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dc.contributor.authorSubedi, Sony
dc.contributor.otherQueen's University (Kingston, Ont.). Theses (Queen's University (Kingston, Ont.))en
dc.date.accessioned2018-10-01T21:52:06Z
dc.date.available2018-10-01T21:52:06Z
dc.identifier.urihttp://hdl.handle.net/1974/24932
dc.description.abstractBackground: Child abuse remains a public health and human rights issue with severe consequences. Natural disasters can cause physical, social, and psychological stressors, which may lead to an increase in child directed abuse. Objective: The aim of this study was to i) investigate the social and living conditions of households in Haiti pre- and post 2010 Haiti earthquake, ii) to determine the household prevalence of emotional, physical, and severe physical abuse in children aged 2-14 post-earthquake, and iii) to explore the association between earthquake-related loss and experiences of emotional, physical, and severe physical child abuse in the household. Methods: A nationally representative sample of Haitian households from the 2005/6 (n=9888) and 2012 (n=13181) cycle of the Demographic and Health Survey (DHS) was used. Descriptive analysis was summarized using frequencies and measures of central tendency. Chi-squared and independent T-tests were used to compare data that was available pre-and post-earthquake. Associations between earthquake-related loss and emotional, physical, and severe physical child abuse was assessed using multivariate log-binomial regression models. Results: Comparing pre-post-earthquake, noteworthy improvements were observed in the educational attainment of the household head (9.1% decrease in “no education” category) and in possession of the following household items: electricity, television, mobile-phone, and radio. The prevalence estimates of emotional, physical, and severe physical abuse, in the month prior to the 2012 survey, was 78.5%, 77.0%, and 15.4% respectively. Two years following the earthquake, death of a household member was associated with a higher likelihood of a child being victim to emotional (RR=1.11, 95% CI: 1.05-1.17) and severe physical abuse (RR=1.49, 95% CI: 1.14-1.94). Conversely, injury of a household member was associated with a lower likelihood of a child experiencing emotional abuse (RR=0.67, 95% CI: 0.52-0.87). Visual mapping revealed that the prevalence of severe physical abuse in settlement camps was notably higher (25.0%) compared to the overall prevalence in Haiti (15.4%). Conclusions: Results of this study highlight a need to better protect children in Haiti from abuse. We found associations between some forms of earthquake related loss and child abuse patterns that would warrant further study and consideration in other contexts of natural disaster.en_US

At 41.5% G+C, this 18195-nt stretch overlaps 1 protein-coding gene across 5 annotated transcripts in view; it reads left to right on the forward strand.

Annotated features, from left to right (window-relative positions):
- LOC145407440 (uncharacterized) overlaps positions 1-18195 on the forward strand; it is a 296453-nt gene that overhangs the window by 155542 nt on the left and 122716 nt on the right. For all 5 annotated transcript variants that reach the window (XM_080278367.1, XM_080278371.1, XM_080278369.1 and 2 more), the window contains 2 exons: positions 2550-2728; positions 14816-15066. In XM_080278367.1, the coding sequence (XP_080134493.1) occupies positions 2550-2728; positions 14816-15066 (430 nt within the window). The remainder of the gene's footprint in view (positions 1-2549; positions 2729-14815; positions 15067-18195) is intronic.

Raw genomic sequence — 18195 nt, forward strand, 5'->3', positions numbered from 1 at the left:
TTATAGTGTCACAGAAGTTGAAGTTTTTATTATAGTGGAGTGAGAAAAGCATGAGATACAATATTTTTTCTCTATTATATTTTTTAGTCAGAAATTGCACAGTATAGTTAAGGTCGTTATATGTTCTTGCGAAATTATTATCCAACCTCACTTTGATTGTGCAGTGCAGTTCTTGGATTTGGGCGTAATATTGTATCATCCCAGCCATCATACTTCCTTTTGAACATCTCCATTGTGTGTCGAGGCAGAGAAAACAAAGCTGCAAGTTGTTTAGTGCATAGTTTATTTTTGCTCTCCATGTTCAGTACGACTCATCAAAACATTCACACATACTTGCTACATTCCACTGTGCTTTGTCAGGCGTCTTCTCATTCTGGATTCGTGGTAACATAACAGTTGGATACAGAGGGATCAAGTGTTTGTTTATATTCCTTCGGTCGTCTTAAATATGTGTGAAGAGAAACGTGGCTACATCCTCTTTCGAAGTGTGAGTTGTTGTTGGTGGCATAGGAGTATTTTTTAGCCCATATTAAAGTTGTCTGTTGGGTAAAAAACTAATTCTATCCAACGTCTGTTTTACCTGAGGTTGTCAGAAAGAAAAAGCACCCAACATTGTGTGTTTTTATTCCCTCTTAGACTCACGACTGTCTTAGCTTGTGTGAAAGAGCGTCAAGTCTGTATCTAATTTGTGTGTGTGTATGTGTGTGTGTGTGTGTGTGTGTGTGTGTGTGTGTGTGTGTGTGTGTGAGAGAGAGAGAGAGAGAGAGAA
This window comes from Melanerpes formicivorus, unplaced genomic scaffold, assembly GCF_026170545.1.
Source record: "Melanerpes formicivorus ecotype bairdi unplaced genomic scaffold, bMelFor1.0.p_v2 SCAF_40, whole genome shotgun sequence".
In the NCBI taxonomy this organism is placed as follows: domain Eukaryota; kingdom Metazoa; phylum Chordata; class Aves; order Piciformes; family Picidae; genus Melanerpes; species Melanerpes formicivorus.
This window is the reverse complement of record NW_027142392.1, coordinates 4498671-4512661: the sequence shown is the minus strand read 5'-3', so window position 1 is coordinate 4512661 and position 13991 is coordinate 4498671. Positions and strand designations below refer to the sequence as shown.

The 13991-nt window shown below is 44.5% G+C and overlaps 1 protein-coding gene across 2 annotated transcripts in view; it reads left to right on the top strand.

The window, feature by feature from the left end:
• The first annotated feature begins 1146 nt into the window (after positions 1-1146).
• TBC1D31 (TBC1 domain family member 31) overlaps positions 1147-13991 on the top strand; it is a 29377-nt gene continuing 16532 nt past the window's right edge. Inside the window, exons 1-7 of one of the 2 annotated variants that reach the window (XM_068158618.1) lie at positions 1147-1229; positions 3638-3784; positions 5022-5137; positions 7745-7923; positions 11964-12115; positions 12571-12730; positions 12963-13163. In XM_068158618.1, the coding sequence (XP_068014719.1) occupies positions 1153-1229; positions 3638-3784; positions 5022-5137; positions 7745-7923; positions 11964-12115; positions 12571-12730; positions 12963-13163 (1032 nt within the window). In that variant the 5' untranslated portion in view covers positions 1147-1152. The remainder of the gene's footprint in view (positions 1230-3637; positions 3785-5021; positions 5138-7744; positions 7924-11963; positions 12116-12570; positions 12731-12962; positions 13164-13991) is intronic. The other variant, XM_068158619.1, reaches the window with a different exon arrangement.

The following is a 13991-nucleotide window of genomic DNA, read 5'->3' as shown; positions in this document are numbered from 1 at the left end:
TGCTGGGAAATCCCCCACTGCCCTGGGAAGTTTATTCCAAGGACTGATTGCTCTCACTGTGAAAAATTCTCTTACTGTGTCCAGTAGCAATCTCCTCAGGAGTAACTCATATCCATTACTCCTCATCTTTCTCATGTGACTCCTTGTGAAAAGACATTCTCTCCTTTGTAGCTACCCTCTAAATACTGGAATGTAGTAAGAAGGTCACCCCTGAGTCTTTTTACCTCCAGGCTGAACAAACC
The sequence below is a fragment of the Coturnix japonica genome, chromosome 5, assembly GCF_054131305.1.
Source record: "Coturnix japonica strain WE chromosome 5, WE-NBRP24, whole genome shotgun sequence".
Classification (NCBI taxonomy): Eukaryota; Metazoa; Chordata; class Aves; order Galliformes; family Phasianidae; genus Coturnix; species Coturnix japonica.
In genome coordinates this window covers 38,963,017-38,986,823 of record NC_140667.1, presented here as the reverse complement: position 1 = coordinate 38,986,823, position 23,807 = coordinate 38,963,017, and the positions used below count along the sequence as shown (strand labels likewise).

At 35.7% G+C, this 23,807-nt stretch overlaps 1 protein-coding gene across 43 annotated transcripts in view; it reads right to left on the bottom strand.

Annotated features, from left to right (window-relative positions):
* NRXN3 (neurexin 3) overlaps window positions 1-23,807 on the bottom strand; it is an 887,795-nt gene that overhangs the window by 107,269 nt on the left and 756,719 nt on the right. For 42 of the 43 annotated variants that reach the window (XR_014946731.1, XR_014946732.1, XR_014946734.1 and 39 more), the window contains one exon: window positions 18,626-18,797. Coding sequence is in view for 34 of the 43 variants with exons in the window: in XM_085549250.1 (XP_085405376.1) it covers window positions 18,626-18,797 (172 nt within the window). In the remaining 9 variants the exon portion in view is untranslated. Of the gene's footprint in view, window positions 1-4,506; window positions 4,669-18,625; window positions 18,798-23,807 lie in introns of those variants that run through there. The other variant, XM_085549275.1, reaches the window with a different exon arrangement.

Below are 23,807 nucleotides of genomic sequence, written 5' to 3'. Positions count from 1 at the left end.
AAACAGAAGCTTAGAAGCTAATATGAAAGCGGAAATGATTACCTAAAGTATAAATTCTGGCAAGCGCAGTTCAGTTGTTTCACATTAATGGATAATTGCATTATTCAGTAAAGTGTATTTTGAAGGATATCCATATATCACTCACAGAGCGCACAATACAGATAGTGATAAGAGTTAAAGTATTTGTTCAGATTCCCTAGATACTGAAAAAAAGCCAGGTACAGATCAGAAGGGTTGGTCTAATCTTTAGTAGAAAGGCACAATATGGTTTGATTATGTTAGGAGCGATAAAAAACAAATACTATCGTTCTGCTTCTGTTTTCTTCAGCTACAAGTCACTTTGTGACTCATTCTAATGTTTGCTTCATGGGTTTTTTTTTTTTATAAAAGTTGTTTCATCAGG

dc.language.isoenen_US
dc.relation.ispartofseriesCanadian thesesen
dc.rightsQueen's University's Thesis/Dissertation Non-Exclusive License for Deposit to QSpace and Library and Archives Canada*
dc.rightsProQuest PhD and Master's Theses International Dissemination Agreement*
dc.rightsIntellectual Property Guidelines at Queen's University*
dc.rightsCopying and Preserving Your Thesis*
dc.rightsThis publication is made available by the authority of the copyright owner solely for the purpose of private study and research and may not be copied or reproduced except as permitted by the copyright laws without written authority from the copyright owner.*
dc.rightsCC0 1.0 Universal*
dc.rights.urihttp://creativecommons.org/publicdomain/zero/1.0/*
dc.subjectHaitien_US
dc.subjectNatural Disastersen_US
dc.subjectChildrenen_US
dc.subjectChild Abuseen_US
dc.subjectChild Protectionen_US
dc.subjectEarthquakeen_US
dc.titleEmotional and Physical Child Abuse in the Aftermath of Natural Disasters: a Focus on Haitien_US
dc.typethesisen
dc.description.degreeMaster of Scienceen_US
dc.contributor.supervisorDavison, Colleen
dc.contributor.supervisorBartels, Susan
dc.contributor.departmentPublic Health Sciencesen_US


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Queen's University's Thesis/Dissertation Non-Exclusive License for Deposit to QSpace and Library and Archives Canada
Except where otherwise noted, this item's license is described as Queen's University's Thesis/Dissertation Non-Exclusive License for Deposit to QSpace and Library and Archives Canada